The current analysis period which lasted until 15th of September showed a mixed picture of weather indicators in the last two months characterised by favourable temperature development and solar radiation but with erratic and scarce rainfall events which affected the soil water balance. Although the crop production may not be hampered in view of water availability for irrigation. The yield forecast for grain maize has been revised down. For rest of the crops normal yield is forecast..

Barley yield in Cyprus is again set close to five-year average value owing to favourable growth conditions.

Black Sea Area

Turkey – Crop Yield on an Average Level

Crop yield benefitted from the prevailing favourable weather conditions characterised by ample rainfall and a positive temperature regime. Close to five-year average yield values are forecast for grain maize.

Meteorological conditions in the study period (July 21st to September 20th) have been adequate for the crop development as reflected by temperature development and continuous events of rainfall mainly in the maize producing areas that more or less ensures good yield expectations. Therefore, the grain maize yield forecast is set at value close to last five-year average values. The growing season of wheat and barley is already over and owing to a conducive environment their productivity is also expected to be unaffected and remains at average.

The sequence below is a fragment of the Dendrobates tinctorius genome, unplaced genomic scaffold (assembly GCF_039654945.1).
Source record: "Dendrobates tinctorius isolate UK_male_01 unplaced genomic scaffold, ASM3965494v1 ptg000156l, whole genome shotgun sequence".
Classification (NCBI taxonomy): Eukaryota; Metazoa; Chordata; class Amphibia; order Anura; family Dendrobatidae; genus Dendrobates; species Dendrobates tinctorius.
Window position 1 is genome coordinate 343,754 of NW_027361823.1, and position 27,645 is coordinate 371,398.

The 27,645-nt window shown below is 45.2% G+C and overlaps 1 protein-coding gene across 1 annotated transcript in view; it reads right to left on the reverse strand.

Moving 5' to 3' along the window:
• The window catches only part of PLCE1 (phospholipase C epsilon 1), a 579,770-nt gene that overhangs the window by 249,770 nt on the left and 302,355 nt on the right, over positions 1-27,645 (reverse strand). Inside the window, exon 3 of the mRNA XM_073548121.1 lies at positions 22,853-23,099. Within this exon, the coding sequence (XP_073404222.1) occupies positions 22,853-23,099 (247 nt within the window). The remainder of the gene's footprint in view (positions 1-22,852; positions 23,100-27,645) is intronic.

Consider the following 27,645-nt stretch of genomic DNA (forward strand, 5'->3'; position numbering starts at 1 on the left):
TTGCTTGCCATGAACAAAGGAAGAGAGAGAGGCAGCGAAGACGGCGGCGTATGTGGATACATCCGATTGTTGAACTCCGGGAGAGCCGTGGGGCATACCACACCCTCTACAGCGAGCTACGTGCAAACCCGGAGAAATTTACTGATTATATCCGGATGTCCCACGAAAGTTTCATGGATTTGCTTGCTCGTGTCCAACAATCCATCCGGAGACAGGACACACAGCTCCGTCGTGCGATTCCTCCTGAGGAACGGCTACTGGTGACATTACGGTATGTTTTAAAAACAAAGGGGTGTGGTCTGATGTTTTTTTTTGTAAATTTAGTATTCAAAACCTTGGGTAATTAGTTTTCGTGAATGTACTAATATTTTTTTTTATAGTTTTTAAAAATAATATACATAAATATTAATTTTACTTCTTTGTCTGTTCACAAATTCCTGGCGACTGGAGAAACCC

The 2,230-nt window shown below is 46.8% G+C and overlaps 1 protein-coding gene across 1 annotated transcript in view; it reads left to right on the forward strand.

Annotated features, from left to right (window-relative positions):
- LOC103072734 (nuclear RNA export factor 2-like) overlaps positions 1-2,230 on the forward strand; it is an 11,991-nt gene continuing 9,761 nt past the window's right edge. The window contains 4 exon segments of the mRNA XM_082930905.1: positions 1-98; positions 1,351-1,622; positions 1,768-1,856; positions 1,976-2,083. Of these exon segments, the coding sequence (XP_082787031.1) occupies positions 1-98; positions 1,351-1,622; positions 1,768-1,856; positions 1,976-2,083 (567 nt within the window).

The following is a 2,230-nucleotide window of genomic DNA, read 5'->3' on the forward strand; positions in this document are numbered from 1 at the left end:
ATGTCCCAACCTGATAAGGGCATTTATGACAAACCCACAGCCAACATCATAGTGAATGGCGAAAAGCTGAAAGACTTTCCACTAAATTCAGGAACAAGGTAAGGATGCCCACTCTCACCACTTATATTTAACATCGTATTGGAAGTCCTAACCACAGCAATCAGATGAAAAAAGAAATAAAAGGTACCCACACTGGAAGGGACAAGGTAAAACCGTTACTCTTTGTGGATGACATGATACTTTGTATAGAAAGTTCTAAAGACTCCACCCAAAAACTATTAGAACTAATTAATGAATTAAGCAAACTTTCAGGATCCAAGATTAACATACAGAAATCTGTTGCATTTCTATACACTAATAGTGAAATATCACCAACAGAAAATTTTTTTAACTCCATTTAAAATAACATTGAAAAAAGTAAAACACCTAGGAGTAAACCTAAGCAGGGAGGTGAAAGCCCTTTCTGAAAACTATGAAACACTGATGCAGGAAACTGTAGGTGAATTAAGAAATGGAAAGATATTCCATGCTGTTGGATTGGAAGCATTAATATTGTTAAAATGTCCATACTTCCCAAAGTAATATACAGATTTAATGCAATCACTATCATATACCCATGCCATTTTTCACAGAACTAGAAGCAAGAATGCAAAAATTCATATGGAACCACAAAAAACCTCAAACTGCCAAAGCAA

Dogu Marmara (TR)

Ukraine – Despite a Difficult Maize Season in the North-East Average yields

Harvesting activities in the eastern oblasts slightly hampered by rain. Maize development varying significantly among regions, but overall pointing to the average yield.

Meteorological conditions in the study period (July 21st to September 15th) varied notably in time and space. Average temperature was 2-3°C higher than the long term average in the central and southern oblasts (temperature sums: +10%). The period under analysis was characterized by large changes in temperature. Exceptionally high values occurred in 3rd dekad of July, 1st and 3rd of August, and 2nd of September, while middle and 3rd dekad of August and 1st dekad of September brought significant drops in temperature. Abundant rainfall in the eastern oblasts (e.g. +60% in Dnipropetrovska, Zaporizka and Kharkivska +45%) hindered harvesting activities, but important losses are not expected. Concurrently southern oblasts received less rain than the long term average (e.g. Vinnytska -30%, Mykolayivska -40%, and Odeska and Krym -60%). Harvest of cereals was completed and previously forecast yields were now confirmed. Maize maturing in most of the regions continued to have a difficult season. In the western oblasts it developed on average, whereas in the north-eastern regions of the highest production, storage organs are modelled at less than 50% of average values. This points to yields slightly lower than our previous forecast.

European Russia and Belarus

European Russia – Serious Drought Decreased Spring and Winter Cereals Yields

Dry and warm summer weather continued until mid-August. The persistent drought decreased the yield expectations of both winter and spring cereals in the main producing southern regions. The high temperatures shortened the grain filling and ripening stage leading to an early harvest. The soils dried out towards the end of the crop cycle, but from the second dekad of August weather turned to be rainy increasing the soil moisture content favourably.